(b Plasencia, Jan 4, 1912; d Madrid, Aug 26, 1974). Spanish collector of and writer on folk music. He studied the violin, flute, piano and composition with Joaquín Sánchez, the maestro de capilla of Plasencia Cathedral. By the time he was 18 he had founded a choir in his home town, the Masa Coral Placentina, which he conducted; subsequently he reorganized the choir into smaller groups, the Coros Extremeños, better suited to performing his own versions of the increasing number of Extremaduran folksongs he collected. In 1941 he was appointed assistant lecturer in folklore at the Madrid Conservatory and then professor (provisionally 1951, confirmed 1958). He was commissioned by the Instituto Español de Musicología from the year of its inception (1944) to do research on folksong and was the initiator of the first International Congress of Folklore to be held in Spain (Palma, 1952). He was a member of the UNESCO international committee on music and of the executive of the International Folk Music Council....
Dena J. Epstein
(b Philadelphia, Oct 30, 1842; d West Orange, NJ, May 11, 1877). American collector of slave songs. The only practising musician among the collectors of slave songs in the South Carolina Sea Islands during the Civil War, she accompanied her father to this Union enclave in June 1862, remaining only three weeks. Deeply impressed with the songs of the freedmen, she notated them, and on her return north tried unsuccessfully to bring them to public notice.
On 6 December 1865 she married Wendell Phillips Garrison, literary editor of The Nation, who assisted her in gathering the first comprehensive collection of slave songs, in collaboration with William Francis Allen and Charles Pickard Ware. The resulting book, Slave Songs of the United States (New York, 1867), was a seminal work of lasting importance, still the best-known source of slave music. She arranged two slave songs for voice and piano (...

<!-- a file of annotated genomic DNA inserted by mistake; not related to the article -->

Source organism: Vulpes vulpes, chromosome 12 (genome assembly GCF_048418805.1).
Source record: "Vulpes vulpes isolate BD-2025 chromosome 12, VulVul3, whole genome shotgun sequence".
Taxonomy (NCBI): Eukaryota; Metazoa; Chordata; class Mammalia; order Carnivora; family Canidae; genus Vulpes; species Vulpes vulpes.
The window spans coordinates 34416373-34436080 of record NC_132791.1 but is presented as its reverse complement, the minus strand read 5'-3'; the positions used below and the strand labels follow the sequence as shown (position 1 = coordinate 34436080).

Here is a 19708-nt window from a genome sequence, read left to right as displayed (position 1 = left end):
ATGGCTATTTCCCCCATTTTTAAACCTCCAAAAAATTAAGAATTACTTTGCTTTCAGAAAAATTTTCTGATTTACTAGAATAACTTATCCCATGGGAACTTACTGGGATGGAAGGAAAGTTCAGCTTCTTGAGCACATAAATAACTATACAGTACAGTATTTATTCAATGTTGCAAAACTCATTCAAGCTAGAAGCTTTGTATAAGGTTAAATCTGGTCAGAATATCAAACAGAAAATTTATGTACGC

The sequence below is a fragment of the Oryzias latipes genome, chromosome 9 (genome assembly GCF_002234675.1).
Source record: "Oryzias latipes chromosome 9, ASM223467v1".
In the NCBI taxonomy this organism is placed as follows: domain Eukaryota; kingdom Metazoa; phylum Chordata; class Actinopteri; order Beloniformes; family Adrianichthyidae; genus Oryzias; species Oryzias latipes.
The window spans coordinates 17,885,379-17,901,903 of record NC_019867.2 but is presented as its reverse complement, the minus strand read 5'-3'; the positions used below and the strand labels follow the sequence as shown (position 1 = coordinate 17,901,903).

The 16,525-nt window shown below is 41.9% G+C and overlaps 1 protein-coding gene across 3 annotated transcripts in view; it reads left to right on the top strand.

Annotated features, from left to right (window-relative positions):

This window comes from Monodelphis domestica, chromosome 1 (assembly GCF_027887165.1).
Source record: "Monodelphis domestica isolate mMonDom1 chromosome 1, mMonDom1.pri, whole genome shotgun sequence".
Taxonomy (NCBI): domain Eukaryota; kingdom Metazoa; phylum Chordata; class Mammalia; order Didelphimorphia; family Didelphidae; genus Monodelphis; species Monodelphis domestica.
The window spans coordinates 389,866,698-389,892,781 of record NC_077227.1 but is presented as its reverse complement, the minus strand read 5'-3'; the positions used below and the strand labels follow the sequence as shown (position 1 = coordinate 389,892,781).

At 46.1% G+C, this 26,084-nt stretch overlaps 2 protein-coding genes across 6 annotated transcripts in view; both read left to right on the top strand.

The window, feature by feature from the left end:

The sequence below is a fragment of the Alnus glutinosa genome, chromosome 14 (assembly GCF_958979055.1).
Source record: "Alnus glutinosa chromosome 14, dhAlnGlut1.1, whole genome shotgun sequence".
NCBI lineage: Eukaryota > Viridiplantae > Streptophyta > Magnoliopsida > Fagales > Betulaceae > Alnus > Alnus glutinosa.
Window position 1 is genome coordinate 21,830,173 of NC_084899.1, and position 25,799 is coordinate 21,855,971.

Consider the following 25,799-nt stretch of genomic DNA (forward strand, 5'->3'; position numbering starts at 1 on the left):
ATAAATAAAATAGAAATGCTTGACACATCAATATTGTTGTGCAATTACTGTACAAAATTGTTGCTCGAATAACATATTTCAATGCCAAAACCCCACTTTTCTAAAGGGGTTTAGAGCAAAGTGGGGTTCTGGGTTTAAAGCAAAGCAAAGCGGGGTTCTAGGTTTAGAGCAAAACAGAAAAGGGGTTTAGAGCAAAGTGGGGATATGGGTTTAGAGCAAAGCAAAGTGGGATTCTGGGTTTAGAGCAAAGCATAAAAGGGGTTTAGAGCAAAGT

Israel J. Katz
(b Santo Domingo de la Calzada, Logroño, May 14, 1898; d Madrid, Dec 22, 1964). Spanish folklorist and composer. He received his early musical education in Burgos, where, influenced by the musicologist Nemesio Otaño, he became deeply interested in traditional folk music. He qualified as a military bandmaster in 1923 and served as bandmaster for the Spanish army until 1960. In 1926 he founded the Conservatory of Music at Badajoz, where he was the director and an instructor for 20 years. As an active collaborator with the Centro de Estudios Extremeños (1926–46) and the Spanish Institute of Musicology (from 1944) he participated in many field trips throughout the provinces of Extremadura (1924–31), La Rioja (1944–5), Granada (1946, 1960), Ciudad Real (1947), Toledo (1949), Cádiz (1957), Badajoz (1958) and Ávila (1959...
(b Manchester, Dec 8, 1863; d Lancaster, July 24, 1954). English musical antiquary and authority on folk music, psalmody and hymnody. Trained at the Royal Academy of Music, she began research in folklore in 1895, when she noted similarities between newly discovered folksongs and the modal tunes of 16th- and 17th-century hymns. Between 1895 and 1910 she collected folklore in south-eastern and northern England; her main interest, however, was historical research and fellow scholars benefited particularly from her expertise in sourcing tunes. She joined the Folk-Song Society in 1905 as part of a new wave of collector-musicians associated with its revitalization and contributed numerous articles and notes to the Journal of the Folk-Song Society and its successor the Journal of the English Folk Dance and Song Society; from 1906 until her death she also served as a member of the editorial board, where she worked closely with Frank Kidson and Lucy Broadwood. A liberal Presbyterian, her attention to nonconformist religious music was unusual among contemporary folklorists and was reflected in articles for ...